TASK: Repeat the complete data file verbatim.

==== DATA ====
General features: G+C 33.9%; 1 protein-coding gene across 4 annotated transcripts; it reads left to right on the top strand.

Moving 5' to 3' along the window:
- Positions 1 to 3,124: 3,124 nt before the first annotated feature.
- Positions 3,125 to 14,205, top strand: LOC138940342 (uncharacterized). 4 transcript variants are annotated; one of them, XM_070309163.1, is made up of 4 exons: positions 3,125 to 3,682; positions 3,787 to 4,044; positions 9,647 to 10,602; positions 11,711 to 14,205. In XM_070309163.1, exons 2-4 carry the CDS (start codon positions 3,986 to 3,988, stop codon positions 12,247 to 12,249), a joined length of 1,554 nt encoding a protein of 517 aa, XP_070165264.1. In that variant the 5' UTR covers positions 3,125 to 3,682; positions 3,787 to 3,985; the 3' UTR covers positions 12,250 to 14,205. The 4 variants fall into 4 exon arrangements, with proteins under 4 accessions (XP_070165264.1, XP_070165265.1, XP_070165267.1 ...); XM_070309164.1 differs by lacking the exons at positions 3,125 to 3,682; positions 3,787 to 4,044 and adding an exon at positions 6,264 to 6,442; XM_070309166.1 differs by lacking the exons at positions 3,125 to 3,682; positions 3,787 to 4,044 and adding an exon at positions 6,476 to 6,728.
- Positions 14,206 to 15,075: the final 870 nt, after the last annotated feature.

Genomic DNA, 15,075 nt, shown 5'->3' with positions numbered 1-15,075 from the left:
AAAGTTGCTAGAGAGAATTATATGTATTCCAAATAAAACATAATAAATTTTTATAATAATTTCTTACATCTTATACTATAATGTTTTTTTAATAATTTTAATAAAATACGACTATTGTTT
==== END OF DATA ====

General features: G+C 33.9%; 1 protein-coding gene across 4 annotated transcripts; it reads left to right on the top strand.

Moving 5' to 3' along the window:
- Positions 1 to 3,124: 3,124 nt before the first annotated feature.
- Positions 3,125 to 14,205, top strand: LOC138940342 (uncharacterized). 4 transcript variants are annotated; one of them, XM_070309163.1, is made up of 4 exons: positions 3,125 to 3,682; positions 3,787 to 4,044; positions 9,647 to 10,602; positions 11,711 to 14,205. In XM_070309163.1, exons 2-4 carry the CDS (start codon positions 3,986 to 3,988, stop codon positions 12,247 to 12,249), a joined length of 1,554 nt encoding a protein of 517 aa, XP_070165264.1. In that variant the 5' UTR covers positions 3,125 to 3,682; positions 3,787 to 3,985; the 3' UTR covers positions 12,250 to 14,205. The 4 variants fall into 4 exon arrangements, with proteins under 4 accessions (XP_070165264.1, XP_070165265.1, XP_070165267.1 ...); XM_070309164.1 differs by lacking the exons at positions 3,125 to 3,682; positions 3,787 to 4,044 and adding an exon at positions 6,264 to 6,442; XM_070309166.1 differs by lacking the exons at positions 3,125 to 3,682; positions 3,787 to 4,044 and adding an exon at positions 6,476 to 6,728.
- Positions 14,206 to 15,075: the final 870 nt, after the last annotated feature.

Genomic DNA, 15,075 nt, shown 5'->3' with positions numbered 1-15,075 from the left:
AAAGTTGCTAGAGAGAATTATATGTATTCCAAATAAAACATAATAAATTTTTATAATAATTTCTTACATCTTATACTATAATGTTTTTTTAATAATTTTAATAAAATACGACTATTGTTT